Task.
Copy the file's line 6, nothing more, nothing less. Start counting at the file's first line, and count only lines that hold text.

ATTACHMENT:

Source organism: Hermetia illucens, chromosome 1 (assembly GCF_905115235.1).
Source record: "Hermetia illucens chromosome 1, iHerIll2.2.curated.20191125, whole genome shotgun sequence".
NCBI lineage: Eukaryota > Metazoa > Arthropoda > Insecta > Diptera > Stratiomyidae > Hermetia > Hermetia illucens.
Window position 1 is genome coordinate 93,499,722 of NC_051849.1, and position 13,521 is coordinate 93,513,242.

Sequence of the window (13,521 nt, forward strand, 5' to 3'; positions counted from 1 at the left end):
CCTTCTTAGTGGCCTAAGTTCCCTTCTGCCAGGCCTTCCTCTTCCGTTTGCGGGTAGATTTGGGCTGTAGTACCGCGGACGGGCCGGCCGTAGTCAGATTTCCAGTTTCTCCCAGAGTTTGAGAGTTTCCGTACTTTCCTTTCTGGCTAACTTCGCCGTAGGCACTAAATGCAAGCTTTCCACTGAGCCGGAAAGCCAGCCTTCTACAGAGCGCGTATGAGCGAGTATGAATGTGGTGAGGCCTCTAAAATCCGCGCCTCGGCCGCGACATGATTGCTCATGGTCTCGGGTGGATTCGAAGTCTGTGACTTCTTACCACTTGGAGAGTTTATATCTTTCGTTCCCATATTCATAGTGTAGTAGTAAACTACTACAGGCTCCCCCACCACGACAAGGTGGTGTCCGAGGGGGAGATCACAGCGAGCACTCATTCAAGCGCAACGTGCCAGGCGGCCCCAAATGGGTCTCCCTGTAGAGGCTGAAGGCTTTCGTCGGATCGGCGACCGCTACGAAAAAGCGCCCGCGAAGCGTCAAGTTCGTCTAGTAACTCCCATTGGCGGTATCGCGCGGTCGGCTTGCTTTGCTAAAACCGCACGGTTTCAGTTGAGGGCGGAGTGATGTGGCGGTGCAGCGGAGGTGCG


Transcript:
CCTTCTTAGTGGCCTAAGTTCCCTTCTGCCAGGCCTTCCTCTTCCGTTTGCGGGTAGATTTGGGCTGTAGTACCGCGGACGGGCCGGCCGTAGTCAGATTTCCAGTTTCTCCCAGAGTTTGAGAGTTTCCGTACTTTCCTTTCTGGCTAACTTCGCCGTAGGCACTAAATGCAAGCTTTCCACTGAGCCGGAAAGCCAGCCTTCTACAGAGCGCGTATGAGCGAGTATGAATGTGGTGAGGCCTCTAAAATCCGCGCCTCGGCCGCGACATGATTGCTCATGGTCTCGGGTGGATTCGAAGTCTGTGACTTCTTACCACTTGGAGAGTTTATATCTTTCGTTCCCATATTCATAGTGTAGTAGTAAACTACTACAGGCTCCCCCACCACGACAAGGTGGTGTCCGAGGGGGAGATCACAGCGAGCACTCATTCAAGCGCAACGTGCCAGGCGGCCCCAAATGGGTCTCCCTGTAGAGGCTGAAGGCTTTCGTCGGATCGGCGACCGCTACGAAAAAGCGCCCGCGAAGCGTCAAGTTCGTCTAGTAACTCCCATTGGCGGTATCGCGCGGTCGGCTTGCTTTGCTAAAACCGCACGGTTTCAGTTGAGGGCGGAGTGATGTGGCGGTGCAGCGGAGGTGCG